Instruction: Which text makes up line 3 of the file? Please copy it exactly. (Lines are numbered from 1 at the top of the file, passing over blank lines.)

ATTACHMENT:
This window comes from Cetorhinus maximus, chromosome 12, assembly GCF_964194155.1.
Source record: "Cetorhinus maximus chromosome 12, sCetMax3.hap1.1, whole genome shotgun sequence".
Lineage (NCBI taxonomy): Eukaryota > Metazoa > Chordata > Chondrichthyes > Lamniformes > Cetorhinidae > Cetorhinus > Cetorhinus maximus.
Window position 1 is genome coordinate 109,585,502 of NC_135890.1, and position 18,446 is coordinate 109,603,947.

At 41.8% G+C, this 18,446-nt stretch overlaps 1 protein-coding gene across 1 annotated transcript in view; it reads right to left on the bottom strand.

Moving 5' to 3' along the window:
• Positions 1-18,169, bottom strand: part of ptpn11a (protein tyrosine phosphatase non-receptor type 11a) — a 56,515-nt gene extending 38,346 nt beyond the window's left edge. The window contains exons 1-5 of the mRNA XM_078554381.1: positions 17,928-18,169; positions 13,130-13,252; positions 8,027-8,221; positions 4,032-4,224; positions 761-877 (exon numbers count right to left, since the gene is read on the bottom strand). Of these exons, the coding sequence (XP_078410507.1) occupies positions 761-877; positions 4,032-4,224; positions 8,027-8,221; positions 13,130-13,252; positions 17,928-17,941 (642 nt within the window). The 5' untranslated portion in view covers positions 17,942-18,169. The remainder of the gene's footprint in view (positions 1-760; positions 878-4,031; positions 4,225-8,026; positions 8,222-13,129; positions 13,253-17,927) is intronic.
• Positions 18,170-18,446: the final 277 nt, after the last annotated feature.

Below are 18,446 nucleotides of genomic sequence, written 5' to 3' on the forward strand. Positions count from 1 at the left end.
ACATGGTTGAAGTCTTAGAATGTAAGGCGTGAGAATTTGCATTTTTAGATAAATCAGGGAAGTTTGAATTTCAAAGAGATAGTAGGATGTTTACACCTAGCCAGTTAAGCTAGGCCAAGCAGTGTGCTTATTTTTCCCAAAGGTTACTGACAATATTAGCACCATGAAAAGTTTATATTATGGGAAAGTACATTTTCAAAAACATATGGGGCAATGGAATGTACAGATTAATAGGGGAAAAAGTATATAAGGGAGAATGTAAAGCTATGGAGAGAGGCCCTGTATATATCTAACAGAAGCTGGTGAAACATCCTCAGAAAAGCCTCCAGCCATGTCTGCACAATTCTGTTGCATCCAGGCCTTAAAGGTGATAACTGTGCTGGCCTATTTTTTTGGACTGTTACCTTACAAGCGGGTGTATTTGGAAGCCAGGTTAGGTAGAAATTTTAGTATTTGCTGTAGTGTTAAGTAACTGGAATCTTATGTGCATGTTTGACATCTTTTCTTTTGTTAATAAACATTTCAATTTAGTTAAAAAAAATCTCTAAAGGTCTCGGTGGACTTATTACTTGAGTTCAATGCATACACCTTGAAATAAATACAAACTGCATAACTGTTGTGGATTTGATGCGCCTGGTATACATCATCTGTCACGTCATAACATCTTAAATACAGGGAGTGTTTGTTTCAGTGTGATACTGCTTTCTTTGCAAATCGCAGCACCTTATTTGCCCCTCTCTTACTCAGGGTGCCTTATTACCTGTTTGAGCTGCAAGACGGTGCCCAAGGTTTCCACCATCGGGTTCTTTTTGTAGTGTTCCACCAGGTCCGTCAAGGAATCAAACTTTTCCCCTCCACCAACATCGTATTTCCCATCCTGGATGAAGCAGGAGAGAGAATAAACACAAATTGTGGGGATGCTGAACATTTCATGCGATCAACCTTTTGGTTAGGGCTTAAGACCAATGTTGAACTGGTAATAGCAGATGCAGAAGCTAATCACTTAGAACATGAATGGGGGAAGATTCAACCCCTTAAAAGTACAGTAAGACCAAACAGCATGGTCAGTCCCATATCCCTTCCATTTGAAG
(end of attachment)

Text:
Lineage (NCBI taxonomy): Eukaryota > Metazoa > Chordata > Chondrichthyes > Lamniformes > Cetorhinidae > Cetorhinus > Cetorhinus maximus.